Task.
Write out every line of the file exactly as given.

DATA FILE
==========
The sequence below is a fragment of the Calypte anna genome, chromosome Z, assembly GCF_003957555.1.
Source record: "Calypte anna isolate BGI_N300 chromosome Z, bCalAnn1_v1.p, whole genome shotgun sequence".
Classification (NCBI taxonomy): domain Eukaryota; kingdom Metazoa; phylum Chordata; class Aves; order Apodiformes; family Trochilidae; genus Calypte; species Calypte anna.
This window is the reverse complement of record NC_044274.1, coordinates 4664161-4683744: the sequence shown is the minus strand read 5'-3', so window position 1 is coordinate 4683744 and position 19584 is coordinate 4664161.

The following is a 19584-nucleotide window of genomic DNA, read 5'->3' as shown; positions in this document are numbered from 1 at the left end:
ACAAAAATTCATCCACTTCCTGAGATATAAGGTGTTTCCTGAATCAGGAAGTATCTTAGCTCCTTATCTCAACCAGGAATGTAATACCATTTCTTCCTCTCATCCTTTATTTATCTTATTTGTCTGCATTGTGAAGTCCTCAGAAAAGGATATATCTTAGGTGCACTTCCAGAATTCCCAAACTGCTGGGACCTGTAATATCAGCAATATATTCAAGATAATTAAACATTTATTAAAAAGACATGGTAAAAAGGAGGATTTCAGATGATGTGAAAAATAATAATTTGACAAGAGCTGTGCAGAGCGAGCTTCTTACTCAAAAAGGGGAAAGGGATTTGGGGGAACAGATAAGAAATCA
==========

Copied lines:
The sequence below is a fragment of the Calypte anna genome, chromosome Z, assembly GCF_003957555.1.
Source record: "Calypte anna isolate BGI_N300 chromosome Z, bCalAnn1_v1.p, whole genome shotgun sequence".
Classification (NCBI taxonomy): domain Eukaryota; kingdom Metazoa; phylum Chordata; class Aves; order Apodiformes; family Trochilidae; genus Calypte; species Calypte anna.
This window is the reverse complement of record NC_044274.1, coordinates 4664161-4683744: the sequence shown is the minus strand read 5'-3', so window position 1 is coordinate 4683744 and position 19584 is coordinate 4664161.

The following is a 19584-nucleotide window of genomic DNA, read 5'->3' as shown; positions in this document are numbered from 1 at the left end:
ACAAAAATTCATCCACTTCCTGAGATATAAGGTGTTTCCTGAATCAGGAAGTATCTTAGCTCCTTATCTCAACCAGGAATGTAATACCATTTCTTCCTCTCATCCTTTATTTATCTTATTTGTCTGCATTGTGAAGTCCTCAGAAAAGGATATATCTTAGGTGCACTTCCAGAATTCCCAAACTGCTGGGACCTGTAATATCAGCAATATATTCAAGATAATTAAACATTTATTAAAAAGACATGGTAAAAAGGAGGATTTCAGATGATGTGAAAAATAATAATTTGACAAGAGCTGTGCAGAGCGAGCTTCTTACTCAAAAAGGGGAAAGGGATTTGGGGGAACAGATAAGAAATCA